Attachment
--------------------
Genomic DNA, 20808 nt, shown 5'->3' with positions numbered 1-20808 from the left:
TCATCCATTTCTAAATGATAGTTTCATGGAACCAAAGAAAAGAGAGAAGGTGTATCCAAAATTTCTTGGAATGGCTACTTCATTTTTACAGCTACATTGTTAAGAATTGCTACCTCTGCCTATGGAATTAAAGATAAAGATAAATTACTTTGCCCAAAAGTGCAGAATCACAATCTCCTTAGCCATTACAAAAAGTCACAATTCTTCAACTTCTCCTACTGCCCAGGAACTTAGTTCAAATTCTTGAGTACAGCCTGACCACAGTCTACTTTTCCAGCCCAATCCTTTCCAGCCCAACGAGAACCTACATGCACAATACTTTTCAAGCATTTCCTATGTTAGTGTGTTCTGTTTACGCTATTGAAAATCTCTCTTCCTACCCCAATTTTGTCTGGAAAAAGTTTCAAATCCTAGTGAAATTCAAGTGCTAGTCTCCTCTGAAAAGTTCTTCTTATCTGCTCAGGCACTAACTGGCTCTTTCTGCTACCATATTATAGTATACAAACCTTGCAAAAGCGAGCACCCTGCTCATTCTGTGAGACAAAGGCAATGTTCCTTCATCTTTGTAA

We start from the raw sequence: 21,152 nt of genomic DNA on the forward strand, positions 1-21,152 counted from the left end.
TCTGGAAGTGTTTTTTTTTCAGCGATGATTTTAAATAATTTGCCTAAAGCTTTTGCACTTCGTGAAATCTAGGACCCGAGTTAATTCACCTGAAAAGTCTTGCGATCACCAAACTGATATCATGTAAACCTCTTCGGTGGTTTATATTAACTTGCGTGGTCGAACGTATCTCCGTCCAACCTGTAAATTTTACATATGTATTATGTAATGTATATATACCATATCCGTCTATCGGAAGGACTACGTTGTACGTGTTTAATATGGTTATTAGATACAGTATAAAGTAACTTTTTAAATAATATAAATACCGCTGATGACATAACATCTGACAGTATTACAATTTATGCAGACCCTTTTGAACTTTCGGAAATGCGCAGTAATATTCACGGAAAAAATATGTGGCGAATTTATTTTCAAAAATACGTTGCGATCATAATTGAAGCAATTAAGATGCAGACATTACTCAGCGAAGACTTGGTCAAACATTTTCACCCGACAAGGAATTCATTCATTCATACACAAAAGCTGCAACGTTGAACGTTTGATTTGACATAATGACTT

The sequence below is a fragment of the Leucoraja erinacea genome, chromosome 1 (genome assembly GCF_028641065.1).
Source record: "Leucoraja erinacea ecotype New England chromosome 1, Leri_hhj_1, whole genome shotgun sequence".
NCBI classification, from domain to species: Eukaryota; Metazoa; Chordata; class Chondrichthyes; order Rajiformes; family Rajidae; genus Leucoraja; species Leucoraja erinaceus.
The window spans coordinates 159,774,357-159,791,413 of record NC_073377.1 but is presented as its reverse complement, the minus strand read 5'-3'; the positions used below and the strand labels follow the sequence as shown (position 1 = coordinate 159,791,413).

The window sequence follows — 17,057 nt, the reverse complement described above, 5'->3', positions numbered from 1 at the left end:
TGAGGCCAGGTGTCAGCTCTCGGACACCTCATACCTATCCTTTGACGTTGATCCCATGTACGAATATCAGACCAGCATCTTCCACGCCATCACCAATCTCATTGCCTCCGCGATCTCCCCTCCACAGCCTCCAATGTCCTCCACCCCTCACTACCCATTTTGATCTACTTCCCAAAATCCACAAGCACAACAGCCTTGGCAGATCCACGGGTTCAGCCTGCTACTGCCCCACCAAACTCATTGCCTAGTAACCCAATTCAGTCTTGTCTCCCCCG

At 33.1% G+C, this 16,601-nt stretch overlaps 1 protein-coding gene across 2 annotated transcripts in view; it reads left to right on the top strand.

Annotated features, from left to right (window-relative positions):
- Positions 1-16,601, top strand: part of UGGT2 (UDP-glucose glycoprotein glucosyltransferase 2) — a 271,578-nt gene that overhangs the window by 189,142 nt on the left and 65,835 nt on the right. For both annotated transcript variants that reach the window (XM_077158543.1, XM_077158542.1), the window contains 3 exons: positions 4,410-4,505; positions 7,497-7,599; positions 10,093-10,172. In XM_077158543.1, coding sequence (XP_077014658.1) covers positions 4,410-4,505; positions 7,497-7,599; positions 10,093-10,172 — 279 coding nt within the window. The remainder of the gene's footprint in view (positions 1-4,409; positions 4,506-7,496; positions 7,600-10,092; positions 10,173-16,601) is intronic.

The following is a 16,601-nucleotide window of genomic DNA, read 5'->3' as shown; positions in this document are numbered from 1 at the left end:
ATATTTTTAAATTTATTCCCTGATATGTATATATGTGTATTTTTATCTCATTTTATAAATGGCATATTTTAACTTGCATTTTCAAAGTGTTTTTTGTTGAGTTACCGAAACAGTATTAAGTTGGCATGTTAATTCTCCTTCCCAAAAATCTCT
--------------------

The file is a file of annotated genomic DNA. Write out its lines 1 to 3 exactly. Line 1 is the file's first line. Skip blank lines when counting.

Genomic DNA, 20808 nt, shown 5'->3' with positions numbered 1-20808 from the left:
TCATCCATTTCTAAATGATAGTTTCATGGAACCAAAGAAAAGAGAGAAGGTGTATCCAAAATTTCTTGGAATGGCTACTTCATTTTTACAGCTACATTGTTAAGAATTGCTACCTCTGCCTATGGAATTAAAGATAAAGATAAATTACTTTGCCCAAAAGTGCAGAATCACAATCTCCTTAGCCATTACAAAAAGTCACAATTCTTCAACTTCTCCTACTGCCCAGGAACTTAGTTCAAATTCTTGAGTACAGCCTGACCACAGTCTACTTTTCCAGCCCAATCCTTTCCAGCCCAACGAGAACCTACATGCACAATACTTTTCAAGCATTTCCTATGTTAGTGTGTTCTGTTTACGCTATTGAAAATCTCTCTTCCTACCCCAATTTTGTCTGGAAAAAGTTTCAAATCCTAGTGAAATTCAAGTGCTAGTCTCCTCTGAAAAGTTCTTCTTATCTGCTCAGGCACTAACTGGCTCTTTCTGCTACCATATTATAGTATACAAACCTTGCAAAAGCGAGCACCCTGCTCATTCTGTGAGACAAAGGCAATGTTCCTTCATCTTTGTAA

We start from the raw sequence: 21,152 nt of genomic DNA on the forward strand, positions 1-21,152 counted from the left end.